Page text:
Feature

What Hunter Rose really wants everyone to know about her music

With a sound she likes to describe as meditative, Hunter Rose is a neo-soul songstress to watch. Maximizing her time spent in Europe last year to produce Slow Summer, a collaborative EP with two German producers Clap Cotton and Loop Schrauber, she is geared up to release her first solo project, Love & Trust slated to drop in February 2020. 

She opened up to me about what she struggles with most, what she wants people to know about her as an artist, and what we can look forward to hearing from her in the next few months.

For those who are unfamiliar with Hunter Rose and her music, she dives into warm, deep and vibrant sound. She aims through her art, to reflect her truth, and inspire others to live theirs, unapologetically and intentionally so.

Hunter maintains a certain humility when talking about her music, which is refreshing considering that she clocked a steady string of sold-out shows during her European tour in 2018. It is likely her background which has brought her to the doorstep of a very successful career in music, despite her reservations. Hunter notes that even though music was such an intrinsic aspect of the way she was raised, at one point she actively tried to steer clear of the industry. However, she soon found herself  on a big stage, with a mic in hand.

Hunter, although relatively new to the music industry, has experienced accelerated growth by going out on her own and exploring unlikely connections. Her roots are in Cape Town, but a lot of the headway she has made in her career has been achieved outside South African borders.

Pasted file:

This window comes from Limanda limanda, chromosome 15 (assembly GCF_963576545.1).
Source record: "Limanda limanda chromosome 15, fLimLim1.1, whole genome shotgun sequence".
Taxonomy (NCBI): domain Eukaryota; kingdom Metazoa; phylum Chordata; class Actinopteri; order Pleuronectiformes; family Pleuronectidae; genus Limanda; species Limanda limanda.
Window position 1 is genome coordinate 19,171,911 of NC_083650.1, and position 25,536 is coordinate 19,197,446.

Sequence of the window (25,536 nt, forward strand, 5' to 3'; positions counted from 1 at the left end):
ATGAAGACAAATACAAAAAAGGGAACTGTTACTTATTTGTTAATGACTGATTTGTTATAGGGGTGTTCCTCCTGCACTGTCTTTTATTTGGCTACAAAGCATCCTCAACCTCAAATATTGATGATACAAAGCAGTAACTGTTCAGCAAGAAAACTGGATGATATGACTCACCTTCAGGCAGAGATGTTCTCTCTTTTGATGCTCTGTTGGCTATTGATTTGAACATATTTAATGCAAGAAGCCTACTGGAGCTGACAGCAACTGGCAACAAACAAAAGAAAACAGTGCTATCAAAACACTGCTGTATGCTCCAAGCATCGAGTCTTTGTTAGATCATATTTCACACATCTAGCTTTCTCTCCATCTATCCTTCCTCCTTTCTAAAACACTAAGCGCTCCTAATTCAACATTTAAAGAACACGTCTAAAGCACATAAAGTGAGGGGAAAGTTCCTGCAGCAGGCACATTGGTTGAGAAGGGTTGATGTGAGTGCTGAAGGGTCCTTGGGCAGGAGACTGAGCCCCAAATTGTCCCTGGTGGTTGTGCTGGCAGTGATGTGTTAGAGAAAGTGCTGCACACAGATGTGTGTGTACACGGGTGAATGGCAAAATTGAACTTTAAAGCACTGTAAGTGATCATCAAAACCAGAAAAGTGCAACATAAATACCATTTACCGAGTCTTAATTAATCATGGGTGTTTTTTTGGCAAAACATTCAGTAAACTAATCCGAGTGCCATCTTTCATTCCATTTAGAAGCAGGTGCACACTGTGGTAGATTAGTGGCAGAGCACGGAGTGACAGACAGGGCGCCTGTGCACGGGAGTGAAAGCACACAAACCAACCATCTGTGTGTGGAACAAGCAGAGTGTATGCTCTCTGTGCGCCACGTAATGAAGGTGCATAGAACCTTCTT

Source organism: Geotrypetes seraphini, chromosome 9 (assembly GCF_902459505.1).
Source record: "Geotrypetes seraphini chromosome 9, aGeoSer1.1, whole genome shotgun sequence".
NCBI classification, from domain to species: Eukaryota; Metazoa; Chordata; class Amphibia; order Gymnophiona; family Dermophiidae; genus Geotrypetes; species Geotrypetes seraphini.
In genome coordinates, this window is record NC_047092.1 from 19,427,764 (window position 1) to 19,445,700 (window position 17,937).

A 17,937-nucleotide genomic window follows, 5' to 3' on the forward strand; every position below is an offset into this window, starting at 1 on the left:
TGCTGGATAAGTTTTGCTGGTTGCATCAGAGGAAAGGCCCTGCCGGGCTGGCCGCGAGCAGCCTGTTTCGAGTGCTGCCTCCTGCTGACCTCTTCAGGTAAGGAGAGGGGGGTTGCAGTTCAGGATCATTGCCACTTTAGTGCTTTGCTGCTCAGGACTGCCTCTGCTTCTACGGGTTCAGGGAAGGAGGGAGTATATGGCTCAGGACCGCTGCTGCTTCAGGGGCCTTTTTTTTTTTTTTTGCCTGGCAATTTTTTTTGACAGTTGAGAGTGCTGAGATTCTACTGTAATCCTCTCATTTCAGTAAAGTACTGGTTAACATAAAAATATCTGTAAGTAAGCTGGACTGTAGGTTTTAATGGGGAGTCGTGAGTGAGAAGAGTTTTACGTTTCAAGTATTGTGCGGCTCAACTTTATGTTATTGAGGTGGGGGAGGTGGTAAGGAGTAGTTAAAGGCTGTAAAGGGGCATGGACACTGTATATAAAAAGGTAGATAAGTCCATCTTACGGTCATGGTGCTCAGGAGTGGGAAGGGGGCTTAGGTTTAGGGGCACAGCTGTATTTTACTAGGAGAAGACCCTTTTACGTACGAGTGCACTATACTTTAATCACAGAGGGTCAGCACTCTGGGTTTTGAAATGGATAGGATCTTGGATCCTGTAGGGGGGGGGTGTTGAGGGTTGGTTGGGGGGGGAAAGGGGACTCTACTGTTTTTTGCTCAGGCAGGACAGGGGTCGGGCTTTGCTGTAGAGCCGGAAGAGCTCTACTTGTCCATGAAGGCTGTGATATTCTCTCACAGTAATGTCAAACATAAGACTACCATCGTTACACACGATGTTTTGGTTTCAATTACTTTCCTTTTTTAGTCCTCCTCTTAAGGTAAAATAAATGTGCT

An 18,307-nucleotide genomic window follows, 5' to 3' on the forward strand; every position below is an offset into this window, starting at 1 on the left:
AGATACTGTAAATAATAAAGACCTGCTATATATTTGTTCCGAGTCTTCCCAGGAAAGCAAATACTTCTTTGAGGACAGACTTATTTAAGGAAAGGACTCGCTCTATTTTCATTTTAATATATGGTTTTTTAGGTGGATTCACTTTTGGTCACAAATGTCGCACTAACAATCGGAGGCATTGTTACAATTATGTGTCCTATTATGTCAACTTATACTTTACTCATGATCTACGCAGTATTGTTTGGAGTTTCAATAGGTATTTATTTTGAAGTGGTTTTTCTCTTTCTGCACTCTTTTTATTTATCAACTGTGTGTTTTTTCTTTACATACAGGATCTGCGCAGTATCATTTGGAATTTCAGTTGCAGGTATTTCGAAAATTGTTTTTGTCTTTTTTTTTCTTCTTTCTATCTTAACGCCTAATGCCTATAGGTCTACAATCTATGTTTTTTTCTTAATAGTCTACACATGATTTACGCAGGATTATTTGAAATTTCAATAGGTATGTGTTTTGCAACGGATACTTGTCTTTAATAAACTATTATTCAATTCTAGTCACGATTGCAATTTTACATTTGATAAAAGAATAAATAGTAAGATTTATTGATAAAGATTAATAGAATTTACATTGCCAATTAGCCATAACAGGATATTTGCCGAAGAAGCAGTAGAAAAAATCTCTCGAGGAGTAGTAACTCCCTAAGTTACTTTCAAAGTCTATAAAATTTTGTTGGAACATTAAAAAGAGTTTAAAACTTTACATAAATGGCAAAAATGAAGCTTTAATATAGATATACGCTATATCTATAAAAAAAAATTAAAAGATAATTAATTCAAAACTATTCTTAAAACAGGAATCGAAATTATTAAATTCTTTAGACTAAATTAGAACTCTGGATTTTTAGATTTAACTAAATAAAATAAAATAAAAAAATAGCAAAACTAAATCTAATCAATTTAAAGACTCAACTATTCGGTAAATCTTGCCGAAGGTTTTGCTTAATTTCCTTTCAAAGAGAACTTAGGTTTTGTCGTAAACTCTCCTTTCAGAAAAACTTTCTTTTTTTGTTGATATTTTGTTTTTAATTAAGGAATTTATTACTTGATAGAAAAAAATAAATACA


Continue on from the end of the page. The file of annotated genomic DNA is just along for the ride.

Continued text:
The inspiration for Slow Summer was discovered during a spontaneous freestyle show she did one sunny afternoon in Germany, with the two producers she would later collaborate with on the EP. “Clap Cotton, Loop Schrauber and I spent the afternoon jamming as people passed by,” she explains. “I was surprised at how easily we made everything sound so “prepared” because we literally just flowed the entire time and that was the first time we met and played together. Thereafter, they both sent me beats.” The project was wrapped up and mastered at Red Bull Studios in Cape Town once she returned from Europe. 

On what her biggest obstacles have been as she navigates through this highly competitive industry, Hunter Rose cites herself as her biggest critic. It is perhaps due to the fact that her music is so personal to her, that she feels the need to accurately represent this in every project that she puts out.

“Most of the challenges have been very personal, every moment leading up to a performance or studio session, because at the end of the day, that sculpts the final product,” she confesses. In the same breath, she also acknowledges that she has no final destination, that being an artist means submitting to the process of being “an ever-evolving being, going through life and pouring that into one’s craft and art through trial and error, through love and even more love”. 

Hunter is quick to admit to the need she has to reflect who she is in the music she puts out, despite the many complexities of her personality. “My music is a mixture and direct representation of the duality of my persona-very bright, light and carefree but also particularly bold, serious and emotional”.